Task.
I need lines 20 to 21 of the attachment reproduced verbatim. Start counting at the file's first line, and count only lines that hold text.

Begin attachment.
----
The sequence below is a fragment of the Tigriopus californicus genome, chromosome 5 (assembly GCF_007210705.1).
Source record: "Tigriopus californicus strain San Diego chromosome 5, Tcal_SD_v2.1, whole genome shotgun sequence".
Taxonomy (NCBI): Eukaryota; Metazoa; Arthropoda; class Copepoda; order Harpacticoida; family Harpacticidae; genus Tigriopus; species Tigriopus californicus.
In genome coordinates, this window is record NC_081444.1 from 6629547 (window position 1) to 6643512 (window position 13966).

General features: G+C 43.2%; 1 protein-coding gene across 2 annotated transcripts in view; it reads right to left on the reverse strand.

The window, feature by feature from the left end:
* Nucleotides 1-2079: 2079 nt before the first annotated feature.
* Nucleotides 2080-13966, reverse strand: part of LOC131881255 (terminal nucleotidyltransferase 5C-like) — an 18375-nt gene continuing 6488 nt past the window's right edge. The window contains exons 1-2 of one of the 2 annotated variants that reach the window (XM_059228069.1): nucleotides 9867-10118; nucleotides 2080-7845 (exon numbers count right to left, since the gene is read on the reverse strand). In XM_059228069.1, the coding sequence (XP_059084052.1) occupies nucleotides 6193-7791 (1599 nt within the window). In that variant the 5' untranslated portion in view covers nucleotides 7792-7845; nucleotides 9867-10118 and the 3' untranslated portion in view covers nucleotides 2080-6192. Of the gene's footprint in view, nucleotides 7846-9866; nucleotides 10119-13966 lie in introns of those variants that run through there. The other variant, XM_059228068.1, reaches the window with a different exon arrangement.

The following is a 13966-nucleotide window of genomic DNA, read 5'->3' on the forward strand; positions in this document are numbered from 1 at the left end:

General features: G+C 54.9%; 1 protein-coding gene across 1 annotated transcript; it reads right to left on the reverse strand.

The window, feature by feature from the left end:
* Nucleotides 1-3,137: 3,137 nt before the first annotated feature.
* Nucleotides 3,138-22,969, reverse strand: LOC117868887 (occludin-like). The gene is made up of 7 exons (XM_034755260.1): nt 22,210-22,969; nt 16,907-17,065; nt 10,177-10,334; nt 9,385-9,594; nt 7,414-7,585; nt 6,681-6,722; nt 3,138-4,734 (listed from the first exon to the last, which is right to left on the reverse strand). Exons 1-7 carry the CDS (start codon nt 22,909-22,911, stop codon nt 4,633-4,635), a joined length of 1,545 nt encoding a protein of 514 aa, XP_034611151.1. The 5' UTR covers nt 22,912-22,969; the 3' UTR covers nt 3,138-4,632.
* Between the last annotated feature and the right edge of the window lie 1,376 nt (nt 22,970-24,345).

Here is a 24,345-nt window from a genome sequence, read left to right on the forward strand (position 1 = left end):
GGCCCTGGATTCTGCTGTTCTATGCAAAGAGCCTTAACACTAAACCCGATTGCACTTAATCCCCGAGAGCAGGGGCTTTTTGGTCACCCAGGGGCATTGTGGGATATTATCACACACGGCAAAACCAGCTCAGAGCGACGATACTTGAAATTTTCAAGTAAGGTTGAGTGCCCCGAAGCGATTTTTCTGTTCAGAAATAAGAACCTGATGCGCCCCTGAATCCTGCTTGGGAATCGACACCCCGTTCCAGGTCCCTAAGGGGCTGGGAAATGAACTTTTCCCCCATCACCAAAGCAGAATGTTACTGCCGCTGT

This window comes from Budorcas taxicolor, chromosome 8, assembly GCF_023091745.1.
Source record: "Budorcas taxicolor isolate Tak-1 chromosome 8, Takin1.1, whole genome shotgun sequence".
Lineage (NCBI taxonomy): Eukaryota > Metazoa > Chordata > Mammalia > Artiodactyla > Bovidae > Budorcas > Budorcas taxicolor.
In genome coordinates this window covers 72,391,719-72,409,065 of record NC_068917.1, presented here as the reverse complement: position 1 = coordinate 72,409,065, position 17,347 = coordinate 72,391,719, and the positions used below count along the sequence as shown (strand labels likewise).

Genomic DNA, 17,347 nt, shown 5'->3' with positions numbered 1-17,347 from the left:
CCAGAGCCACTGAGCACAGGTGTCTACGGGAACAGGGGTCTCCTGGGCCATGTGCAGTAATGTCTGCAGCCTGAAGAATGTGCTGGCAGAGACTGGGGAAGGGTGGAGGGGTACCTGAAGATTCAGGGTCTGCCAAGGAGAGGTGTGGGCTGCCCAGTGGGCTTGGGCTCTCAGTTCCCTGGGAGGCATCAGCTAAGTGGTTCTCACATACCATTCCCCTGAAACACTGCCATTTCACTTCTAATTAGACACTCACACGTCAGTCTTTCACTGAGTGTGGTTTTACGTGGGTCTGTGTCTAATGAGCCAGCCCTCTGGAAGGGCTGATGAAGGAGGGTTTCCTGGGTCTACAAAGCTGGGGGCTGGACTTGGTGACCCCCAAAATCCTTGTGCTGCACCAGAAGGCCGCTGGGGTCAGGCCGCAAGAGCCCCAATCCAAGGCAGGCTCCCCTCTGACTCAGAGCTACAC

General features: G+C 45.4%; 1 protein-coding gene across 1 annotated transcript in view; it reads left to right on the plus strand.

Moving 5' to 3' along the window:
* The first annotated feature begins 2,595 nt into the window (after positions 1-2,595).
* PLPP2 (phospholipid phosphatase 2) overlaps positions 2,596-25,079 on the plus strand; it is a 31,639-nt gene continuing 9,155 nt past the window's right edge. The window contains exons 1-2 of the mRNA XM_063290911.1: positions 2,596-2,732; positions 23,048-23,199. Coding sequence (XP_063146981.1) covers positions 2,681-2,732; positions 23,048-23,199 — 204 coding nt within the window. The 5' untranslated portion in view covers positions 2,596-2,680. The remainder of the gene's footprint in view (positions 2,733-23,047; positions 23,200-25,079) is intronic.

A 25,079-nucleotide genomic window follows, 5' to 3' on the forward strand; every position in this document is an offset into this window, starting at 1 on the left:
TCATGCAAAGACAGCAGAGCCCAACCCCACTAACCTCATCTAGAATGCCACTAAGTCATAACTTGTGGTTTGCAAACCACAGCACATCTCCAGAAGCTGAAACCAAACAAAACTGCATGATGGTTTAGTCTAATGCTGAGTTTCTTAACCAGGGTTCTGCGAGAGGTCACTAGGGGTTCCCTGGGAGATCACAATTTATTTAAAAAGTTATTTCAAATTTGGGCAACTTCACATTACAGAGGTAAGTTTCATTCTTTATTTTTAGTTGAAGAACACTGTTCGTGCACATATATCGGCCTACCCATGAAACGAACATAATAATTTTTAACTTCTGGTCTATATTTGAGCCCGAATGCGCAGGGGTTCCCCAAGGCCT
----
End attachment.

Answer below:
In genome coordinates this window covers 72,391,719-72,409,065 of record NC_068917.1, presented here as the reverse complement: position 1 = coordinate 72,409,065, position 17,347 = coordinate 72,391,719, and the positions used below count along the sequence as shown (strand labels likewise).

Genomic DNA, 17,347 nt, shown 5'->3' with positions numbered 1-17,347 from the left: